Yesterday, amidst near-hurricane-force winds in the Midwest, we did the second insemination of our fourth cycle. We did an ICI at home the night before (at the outset of a lovely storm), and our IUI happened to fall an hour after students, staff, and faculty all over our campus were released from the (no doubt dank) basements of university buildings, where they’d been sequestered since late that morning as a result of at least one tornado spotted in the area. Various news outlets have declared it among the strongest storms the Midwest has seen in decades. The air felt electric.
Meanwhile, J & I were feeling (for us) relaxed and (as is typical of me, at least) reverent, both because of the insemination and because of the storm. C, the beloved assistant to our nurse practitioner, said, “this is a good day to make a baby…these storms bringing all this new energy in.” I agree with her. It was an intense day. The wind, and the rain, and the silent calm that came in the middle of it all (which always, of course, makes you hold your breath in anticipation of a tornado). And in the middle of that, J and I curled up at home, after the IUI, with our sweet cats and a pile of blankets. It was a good day to make a baby. I’m not putting the same kind of pressure on this try as I have in the past. I think we’re doing a better job of surrendering to the experience – the out-of-our-handsedness – of trying. Still, I have no doubt that these winds (which are still here) are capable of bringing new life into being.
Yesterday’s weather also triggered – in my own mind and in the minds of several of my closest friends – a memory of the last time we were all sent to basements: a late night storm last June. On that night, all of our thoughts were with a family we love, the members of which were facing pretty terrifying news while also expecting the arrival of their second child, a little girl as it turned out, who was (the night of the storm) already a day or two overdue. J was with the family that night, and I was at home sitting in the stairwell to our basement (with our boy cat, who gets nervous during storms) at 2am, thinking how sad and surreal and powerful life can be. T didn’t arrive with that storm, but she came a few days later, on a rainy, windy day. Her family is still fighting the difficult news they learned that week, but they’re unbelievably strong. And you hold their little girl, and you just know that she is too. The weather that week in June was better suited to how we all felt on the inside than any other weather could have been. But now I associate that weather with a small, strong child. It’s funny what we take away from those heavy times.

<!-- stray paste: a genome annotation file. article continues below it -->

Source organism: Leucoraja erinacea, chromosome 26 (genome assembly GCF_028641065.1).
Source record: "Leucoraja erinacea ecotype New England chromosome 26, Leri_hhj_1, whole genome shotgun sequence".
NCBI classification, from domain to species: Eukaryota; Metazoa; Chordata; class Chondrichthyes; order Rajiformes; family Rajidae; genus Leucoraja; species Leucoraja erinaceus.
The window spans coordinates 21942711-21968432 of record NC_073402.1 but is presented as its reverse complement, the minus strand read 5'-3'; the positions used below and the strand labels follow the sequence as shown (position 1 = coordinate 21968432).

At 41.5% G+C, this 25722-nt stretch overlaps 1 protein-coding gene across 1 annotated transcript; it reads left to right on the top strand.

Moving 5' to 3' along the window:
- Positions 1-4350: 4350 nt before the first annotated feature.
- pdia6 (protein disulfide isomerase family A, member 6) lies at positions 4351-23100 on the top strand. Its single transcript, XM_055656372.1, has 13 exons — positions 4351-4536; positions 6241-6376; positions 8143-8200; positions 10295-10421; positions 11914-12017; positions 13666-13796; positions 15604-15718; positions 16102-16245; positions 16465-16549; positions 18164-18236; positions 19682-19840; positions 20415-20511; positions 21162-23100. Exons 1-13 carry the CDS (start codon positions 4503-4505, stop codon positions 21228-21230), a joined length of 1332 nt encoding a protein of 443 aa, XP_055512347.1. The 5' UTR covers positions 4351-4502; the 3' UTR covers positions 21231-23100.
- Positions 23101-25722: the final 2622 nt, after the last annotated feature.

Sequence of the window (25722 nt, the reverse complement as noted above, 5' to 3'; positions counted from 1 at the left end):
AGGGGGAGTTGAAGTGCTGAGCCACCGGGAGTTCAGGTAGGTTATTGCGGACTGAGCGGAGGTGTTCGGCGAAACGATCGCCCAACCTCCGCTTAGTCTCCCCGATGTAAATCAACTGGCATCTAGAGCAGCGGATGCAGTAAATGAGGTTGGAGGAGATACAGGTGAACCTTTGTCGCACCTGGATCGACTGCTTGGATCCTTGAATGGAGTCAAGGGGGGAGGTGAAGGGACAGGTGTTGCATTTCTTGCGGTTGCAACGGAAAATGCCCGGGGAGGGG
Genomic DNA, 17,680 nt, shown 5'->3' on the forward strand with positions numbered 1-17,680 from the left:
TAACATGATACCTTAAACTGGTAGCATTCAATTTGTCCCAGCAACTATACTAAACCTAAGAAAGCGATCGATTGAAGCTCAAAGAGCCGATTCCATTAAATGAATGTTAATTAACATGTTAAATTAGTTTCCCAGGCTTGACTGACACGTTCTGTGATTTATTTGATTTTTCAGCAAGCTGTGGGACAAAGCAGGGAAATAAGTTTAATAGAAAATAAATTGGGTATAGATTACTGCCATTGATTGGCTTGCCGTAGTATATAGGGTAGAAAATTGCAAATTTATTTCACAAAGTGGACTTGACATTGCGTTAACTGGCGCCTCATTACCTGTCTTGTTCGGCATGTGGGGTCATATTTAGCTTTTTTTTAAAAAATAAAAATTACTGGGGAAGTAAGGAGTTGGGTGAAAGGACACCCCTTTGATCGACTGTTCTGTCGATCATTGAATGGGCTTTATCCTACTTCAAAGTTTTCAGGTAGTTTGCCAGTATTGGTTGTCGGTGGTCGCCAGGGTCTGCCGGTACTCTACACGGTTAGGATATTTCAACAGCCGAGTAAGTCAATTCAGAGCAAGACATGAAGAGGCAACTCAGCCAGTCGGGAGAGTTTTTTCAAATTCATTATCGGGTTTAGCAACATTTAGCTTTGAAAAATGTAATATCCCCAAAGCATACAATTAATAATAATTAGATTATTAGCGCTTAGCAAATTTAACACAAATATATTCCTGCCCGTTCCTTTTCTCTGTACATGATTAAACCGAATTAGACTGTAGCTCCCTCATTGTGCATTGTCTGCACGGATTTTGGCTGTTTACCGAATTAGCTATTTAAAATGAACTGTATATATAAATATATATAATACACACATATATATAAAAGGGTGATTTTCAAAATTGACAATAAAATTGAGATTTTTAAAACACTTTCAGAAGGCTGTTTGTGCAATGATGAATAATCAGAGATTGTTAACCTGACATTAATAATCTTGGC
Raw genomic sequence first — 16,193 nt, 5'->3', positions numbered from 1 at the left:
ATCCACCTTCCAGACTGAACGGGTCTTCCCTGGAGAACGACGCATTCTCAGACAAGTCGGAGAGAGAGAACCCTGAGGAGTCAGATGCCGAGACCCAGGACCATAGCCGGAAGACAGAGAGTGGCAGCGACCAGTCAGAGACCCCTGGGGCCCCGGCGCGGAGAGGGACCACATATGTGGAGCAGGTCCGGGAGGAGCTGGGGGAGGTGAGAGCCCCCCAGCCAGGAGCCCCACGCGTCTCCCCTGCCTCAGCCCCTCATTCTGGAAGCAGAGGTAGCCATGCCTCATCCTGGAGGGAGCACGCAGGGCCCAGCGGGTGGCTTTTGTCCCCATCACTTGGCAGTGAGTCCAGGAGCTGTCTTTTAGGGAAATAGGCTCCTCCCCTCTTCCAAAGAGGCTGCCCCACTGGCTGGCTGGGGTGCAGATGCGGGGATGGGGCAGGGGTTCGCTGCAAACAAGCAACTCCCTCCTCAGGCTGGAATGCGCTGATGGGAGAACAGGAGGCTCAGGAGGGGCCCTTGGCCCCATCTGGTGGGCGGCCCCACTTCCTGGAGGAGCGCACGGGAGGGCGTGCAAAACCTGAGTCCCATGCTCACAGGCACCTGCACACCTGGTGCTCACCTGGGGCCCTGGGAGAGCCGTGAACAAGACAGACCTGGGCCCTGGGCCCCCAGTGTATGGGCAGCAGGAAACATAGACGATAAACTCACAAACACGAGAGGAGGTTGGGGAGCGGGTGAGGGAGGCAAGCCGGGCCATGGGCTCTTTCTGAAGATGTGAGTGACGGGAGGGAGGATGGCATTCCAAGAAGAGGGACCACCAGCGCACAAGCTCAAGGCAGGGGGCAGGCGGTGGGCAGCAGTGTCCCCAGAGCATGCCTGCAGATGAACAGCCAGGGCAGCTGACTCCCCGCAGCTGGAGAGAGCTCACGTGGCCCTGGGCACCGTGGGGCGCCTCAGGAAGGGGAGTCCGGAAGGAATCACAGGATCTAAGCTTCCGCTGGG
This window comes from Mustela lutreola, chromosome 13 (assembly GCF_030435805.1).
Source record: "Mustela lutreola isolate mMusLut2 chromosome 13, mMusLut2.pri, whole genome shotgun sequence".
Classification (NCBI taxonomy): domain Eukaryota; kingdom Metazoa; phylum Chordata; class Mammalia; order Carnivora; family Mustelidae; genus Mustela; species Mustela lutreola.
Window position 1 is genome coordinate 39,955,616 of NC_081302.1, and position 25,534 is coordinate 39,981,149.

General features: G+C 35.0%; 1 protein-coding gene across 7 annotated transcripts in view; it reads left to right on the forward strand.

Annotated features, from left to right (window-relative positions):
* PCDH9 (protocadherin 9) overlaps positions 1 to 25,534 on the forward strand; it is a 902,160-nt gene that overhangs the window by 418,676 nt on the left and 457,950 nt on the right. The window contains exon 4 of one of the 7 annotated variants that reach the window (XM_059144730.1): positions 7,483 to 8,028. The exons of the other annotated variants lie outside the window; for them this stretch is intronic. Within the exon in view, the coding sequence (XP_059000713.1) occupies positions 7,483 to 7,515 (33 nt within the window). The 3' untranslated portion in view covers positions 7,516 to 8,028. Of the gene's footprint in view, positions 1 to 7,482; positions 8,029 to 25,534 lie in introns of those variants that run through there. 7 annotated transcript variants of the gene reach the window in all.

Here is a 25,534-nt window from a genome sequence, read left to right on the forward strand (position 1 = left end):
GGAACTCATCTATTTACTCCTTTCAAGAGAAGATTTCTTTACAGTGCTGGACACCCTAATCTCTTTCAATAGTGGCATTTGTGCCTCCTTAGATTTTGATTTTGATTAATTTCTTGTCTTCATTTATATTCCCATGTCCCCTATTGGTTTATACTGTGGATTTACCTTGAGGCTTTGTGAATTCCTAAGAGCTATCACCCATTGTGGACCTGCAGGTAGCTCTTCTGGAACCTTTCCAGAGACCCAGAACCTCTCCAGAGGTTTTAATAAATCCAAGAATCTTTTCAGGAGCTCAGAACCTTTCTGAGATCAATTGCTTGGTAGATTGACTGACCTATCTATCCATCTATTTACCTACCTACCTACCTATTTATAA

I love storms, but I’ve always been a little uneasy about wind. As I sit in my seventh floor office now, though, and I hear it whistling through the creaks of this old, tall building, I think that I don’t know much about how the universe works. Wind might be a portend of change, but if it is, we can’t know what kind. I think surrendering to this process has been good for me. This process mirrors life more than I would have admitted in the past.